2012, the old models sold 3:1. During Sept-Oct 2013, the new
models outsold the old models by 1.7:1. 5s outsold 5c 1.6:1.
The big block-buster deal of Q3 was Microsoft’s acquisition of
Nokia. It was clearly one of the outcomes Nokia was on the path
of the day it chose Windows Phone OS. Microsoft got an effective
OEM distribution and design system for really cheap but how long
will it take to turn things around? Its mobile fate might
largely depend on who the new CEO is.
Tablets are making a tremendous impact in the post-pc era. In
the US market, we are already approaching 100M unit sales/year
run rate. While Android tablets have taken market share from
iPad, Apple remains the undisputed king of the category
primarily because of superior hardware and a more robust
ecosystem. Android tablets can be cheap but also unreliable, the
life expectancy of such tablets can be 50% or so compared to the
iPad. The usage is even less. Microsoft launched a credible
challenger in Surface but there have been so many missteps that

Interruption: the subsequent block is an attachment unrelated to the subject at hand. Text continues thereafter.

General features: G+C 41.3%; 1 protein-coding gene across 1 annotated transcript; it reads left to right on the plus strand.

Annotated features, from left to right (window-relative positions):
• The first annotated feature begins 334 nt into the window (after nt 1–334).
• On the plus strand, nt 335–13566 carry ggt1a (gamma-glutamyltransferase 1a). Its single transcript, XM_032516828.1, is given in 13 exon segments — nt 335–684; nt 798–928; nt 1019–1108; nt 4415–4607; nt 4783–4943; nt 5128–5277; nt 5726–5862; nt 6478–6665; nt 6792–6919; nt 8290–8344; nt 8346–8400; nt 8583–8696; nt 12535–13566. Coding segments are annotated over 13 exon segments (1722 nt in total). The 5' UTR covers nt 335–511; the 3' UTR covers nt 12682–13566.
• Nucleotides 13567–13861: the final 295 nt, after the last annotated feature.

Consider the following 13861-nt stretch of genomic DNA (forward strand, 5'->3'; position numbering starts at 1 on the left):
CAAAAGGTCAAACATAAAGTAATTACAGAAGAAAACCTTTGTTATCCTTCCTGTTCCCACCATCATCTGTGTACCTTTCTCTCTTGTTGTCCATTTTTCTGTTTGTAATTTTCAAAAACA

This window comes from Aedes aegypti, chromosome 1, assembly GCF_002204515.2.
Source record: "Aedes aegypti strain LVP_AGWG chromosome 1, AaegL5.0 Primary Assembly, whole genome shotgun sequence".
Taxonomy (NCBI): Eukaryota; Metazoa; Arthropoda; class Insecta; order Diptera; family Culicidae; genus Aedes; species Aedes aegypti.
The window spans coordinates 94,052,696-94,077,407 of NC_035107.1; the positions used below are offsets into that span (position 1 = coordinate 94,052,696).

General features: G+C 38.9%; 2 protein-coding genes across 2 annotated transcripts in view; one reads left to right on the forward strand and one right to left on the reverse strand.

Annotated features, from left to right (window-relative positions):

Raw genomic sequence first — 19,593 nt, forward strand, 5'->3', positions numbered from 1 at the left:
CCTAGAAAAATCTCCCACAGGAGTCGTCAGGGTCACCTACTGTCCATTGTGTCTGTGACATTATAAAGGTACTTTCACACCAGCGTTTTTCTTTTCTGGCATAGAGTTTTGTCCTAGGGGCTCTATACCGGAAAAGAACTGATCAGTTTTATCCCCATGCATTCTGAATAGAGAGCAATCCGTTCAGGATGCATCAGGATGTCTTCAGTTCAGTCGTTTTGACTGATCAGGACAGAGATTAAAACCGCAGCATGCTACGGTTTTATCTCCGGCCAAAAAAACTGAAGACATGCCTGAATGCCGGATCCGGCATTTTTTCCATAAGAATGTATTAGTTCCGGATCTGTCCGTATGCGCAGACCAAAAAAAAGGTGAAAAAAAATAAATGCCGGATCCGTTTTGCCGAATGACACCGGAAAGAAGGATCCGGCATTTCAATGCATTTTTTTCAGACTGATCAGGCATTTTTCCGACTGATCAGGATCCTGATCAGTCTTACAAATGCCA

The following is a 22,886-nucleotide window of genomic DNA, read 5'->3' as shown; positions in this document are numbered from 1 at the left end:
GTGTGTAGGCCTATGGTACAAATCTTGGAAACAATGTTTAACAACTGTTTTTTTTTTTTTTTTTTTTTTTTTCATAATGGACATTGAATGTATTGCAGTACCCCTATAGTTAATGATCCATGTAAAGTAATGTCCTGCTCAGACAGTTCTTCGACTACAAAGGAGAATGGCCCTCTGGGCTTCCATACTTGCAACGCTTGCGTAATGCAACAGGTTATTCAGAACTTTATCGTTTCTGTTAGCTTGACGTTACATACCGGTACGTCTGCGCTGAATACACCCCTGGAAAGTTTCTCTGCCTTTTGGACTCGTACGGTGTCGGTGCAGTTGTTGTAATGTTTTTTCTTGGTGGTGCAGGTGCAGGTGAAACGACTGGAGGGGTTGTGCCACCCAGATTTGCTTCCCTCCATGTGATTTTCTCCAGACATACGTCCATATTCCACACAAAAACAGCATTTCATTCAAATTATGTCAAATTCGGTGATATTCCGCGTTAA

it is not (yet) in the picture of the post-pc transition.
There has also been quite a bit of excitement about smart
watches, smart glasses, smart cars, smart homes, and on and on.
However, we must remember that just because device is growing in
the era of the smartphones, it doesn’t makes them smart. In
fact, most of these devices are where smartphones were in the
late nineties – basic, functional, and full of possibilities.
The evolution, however, will be much quicker. Google is one
company that is pushing the boundaries of across multiple
dimensions. Regulators and policy makers better come up to speed
on the emerging landscape quickly.
A good test of a platform’s importance is to find out what
happens if the platform shuts down for 5 minutes – how much
panic and revenue drop does that create in various parts of the
world? Another measure of the platform is the value it creates
by launching new companies and ideas. For mobile, the answer is
The Fourth Wave and the shift towards services
It is evident that there is a subtle shift from devices/access
to services/solutions. In our paper on the topic “Operator’s
Dilemma (and opportunity): The Fourth Wave”,
I proposed that we need a new framework to think about the next
generation of revenue opportunities. The fourth curve
opportunities are massive but require a different skill set and